WASHINGTON — Last June, during a press conference in Beijing, former President Jimmy Carter was asked about Wei Jingsheng, China's best-known political dissident, then in his eighth year in prison for "counterrevolutionary" crimes.
"I'm personally not familiar with the case that you described," Carter replied.
During that same trip, Carter, who had made an avowed commitment to human rights one of the most distinctive aspects of his foreign policy, gave an interview to Chinese newspapers in which he lavished praise upon China's treatment of the Tibetan people. Three months later, riots and demonstrations against Chinese rule broke out in the Tibetan capital of Lhasa.
Carter's performance in China was not particularly unusual. During the 15 years since President Richard M. Nixon's milestone trip to China, the United States and leading U.S. officials have paid considerably less attention to human rights problems in China than in, say, the Soviet Union or Eastern Europe.
Chinese political dissidents such as Wei, who led a short-lived campaign for democracy in China in the late 1970s and has been imprisoned ever since, get far less public recognition in the United States than do Soviet dissenters.
In 1978, by contrast, when Soviet activist Anatoly Shcharansky (who now calls himself Natan Sharansky) was convicted of charges strikingly similar to those against Wei, the White House immediately condemned the action. "We are all sobered by this reminder that, so late in the 20th Century, a person can be sent to jail simply for asserting his basic human rights," Carter declared then.
The U.S. policy toward human rights in China came to the fore last month, when the State Department vigorously opposed a Senate resolution condemning China for its handling of the demonstrations in Tibet.
State Department officials contended that the resolution was based on inaccurate information and inappropriately called upon the U.S. government to act in support of the Tibetan people. The resolution passed anyway.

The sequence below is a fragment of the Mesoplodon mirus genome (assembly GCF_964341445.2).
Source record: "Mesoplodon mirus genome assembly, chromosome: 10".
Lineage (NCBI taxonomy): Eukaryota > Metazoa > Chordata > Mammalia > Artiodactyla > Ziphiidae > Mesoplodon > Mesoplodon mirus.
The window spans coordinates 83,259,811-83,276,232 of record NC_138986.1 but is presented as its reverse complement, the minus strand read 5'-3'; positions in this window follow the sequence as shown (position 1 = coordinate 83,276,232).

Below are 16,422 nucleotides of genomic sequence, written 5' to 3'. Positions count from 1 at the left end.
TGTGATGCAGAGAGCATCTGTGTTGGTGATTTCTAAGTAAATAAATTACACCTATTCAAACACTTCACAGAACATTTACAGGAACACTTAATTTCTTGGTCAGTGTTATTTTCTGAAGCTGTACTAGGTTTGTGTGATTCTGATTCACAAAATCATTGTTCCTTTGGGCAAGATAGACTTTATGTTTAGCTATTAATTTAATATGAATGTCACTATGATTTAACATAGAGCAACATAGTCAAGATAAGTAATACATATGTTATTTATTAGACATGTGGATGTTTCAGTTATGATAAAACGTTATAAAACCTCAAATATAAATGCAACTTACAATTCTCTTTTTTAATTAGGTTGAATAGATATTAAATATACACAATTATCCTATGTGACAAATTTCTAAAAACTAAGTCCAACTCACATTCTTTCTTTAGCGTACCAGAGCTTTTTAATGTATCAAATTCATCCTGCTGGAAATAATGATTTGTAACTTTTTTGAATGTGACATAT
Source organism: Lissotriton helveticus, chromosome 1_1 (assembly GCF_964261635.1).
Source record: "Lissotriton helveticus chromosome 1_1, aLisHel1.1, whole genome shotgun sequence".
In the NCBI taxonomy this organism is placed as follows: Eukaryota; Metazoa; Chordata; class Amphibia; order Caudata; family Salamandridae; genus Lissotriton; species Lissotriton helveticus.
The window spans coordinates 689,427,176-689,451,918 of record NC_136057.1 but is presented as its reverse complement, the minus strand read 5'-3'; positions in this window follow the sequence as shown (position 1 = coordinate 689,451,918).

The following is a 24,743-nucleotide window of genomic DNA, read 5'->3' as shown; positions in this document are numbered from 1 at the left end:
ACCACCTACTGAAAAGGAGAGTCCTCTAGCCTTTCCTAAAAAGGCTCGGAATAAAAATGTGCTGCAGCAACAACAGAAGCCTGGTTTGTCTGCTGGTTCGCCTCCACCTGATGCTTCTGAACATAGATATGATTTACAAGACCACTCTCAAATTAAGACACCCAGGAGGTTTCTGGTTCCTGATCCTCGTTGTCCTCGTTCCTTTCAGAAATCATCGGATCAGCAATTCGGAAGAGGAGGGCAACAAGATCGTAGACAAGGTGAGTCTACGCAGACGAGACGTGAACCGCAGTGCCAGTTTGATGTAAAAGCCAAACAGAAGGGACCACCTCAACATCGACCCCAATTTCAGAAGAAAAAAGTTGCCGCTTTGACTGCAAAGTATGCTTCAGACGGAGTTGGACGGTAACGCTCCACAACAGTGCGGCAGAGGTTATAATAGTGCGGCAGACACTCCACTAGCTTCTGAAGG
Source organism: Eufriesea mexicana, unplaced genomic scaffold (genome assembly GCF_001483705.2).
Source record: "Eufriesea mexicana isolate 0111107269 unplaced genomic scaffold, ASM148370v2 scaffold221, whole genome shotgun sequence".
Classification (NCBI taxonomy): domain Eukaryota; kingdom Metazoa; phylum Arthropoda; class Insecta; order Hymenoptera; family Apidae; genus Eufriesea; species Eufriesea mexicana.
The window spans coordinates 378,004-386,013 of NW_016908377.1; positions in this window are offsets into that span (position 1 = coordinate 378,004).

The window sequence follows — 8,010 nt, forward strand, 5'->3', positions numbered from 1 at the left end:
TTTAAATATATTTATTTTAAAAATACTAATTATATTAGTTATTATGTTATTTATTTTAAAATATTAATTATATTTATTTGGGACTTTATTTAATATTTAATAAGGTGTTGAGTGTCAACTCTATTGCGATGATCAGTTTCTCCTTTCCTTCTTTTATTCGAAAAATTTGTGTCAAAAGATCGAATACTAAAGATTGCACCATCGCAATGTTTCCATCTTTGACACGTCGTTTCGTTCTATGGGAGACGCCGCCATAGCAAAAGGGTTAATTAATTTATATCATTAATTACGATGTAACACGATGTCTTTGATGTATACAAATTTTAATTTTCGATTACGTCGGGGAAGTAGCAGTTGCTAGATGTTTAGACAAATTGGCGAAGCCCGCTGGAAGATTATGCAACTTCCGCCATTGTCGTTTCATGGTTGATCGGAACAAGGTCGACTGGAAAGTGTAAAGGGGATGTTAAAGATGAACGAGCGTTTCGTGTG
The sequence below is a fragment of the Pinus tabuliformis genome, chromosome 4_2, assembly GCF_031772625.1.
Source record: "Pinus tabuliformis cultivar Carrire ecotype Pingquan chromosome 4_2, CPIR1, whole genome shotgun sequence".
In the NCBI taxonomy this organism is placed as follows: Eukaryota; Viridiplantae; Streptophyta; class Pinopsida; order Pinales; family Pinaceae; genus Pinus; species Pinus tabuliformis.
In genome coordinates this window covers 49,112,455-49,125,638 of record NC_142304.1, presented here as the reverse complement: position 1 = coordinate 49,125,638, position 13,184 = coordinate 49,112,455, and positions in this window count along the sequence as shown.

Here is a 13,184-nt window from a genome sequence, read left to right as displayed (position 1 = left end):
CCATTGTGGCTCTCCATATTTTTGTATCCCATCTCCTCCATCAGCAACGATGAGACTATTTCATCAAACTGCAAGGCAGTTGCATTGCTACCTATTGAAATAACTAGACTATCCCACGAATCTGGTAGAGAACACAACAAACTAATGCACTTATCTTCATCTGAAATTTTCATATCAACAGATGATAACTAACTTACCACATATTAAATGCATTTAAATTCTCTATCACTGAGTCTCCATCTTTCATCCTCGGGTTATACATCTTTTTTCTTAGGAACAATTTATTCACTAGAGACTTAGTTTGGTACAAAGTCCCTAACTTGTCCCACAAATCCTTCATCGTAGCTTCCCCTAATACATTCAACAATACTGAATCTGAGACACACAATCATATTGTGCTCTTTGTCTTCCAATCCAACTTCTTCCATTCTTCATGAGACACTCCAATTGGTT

A Double Standard?
"Is there a double standard in the United States concerning human rights in China?" California Rep. Tom Lantos (D-San Mateo), the head of the Congressional Human Rights Caucus, said in an interview. "I don't think there is any question about this."
Lantos bemoaned the fact that while his caucus has compiled a computerized file of dissidents in the Soviet Union, "we just don't have the telephone book for (dissidents in) China."
Among American scholars and policy-makers, even those who defend Washington's position concede that the United States does not apply the same rigorous standard in judging human rights abuses in China as it does with respect to the Soviet Union.
"Our relationships with different countries are different," Deputy Assistant Secretary of State J. Stapleton Roy, one of the senior U.S. policy-makers for China, explained last month when he was asked at a Senate hearing why the United States is not more critical of China.
He said the United States has "a differentiated approach to try to find the most effective way of advancing human rights interests that we stand behind."
Other scholars and U.S. officials point out that the United States sees foreign policy reasons to avoid offending the Chinese government, whose troops confront Soviet forces along a 4,000-mile border.
"We are in strategic conflict with the Soviet Union, and we're not with China," said one ranking U.S. official, who declined to be quoted by name.
'We're in Quasi-Alliance'
Andrew Nathan, a professor of political science at Columbia University's East Asian Institute, noted that "we're in a quasi-alliance with China, and we don't want to get them upset."
In addition, some scholars point to cultural and racial differences at work in the American attitudes towards China.
Because China is not a Western country, they say, Americans are less able to identify with political dissidents or other victims, and U.S. officials are more reluctant to express judgments about human rights abuses there than in the Soviet Union. Congressmen say there is no domestic constituency lobbying on behalf of human rights in China in the way that Jewish groups do for the Soviet Union.
"The Soviets are Western," added one U.S. official involved in American policy toward China. "They claim to be a part of the West, and so they get judged by Western standards. The Chinese have never claimed to be part of the West."
Finally, many scholars and policy-makers say that Chinese officials can withstand criticism of their current human rights practices simply by observing that conditions now are better than during the 1966-1976 Cultural Revolution.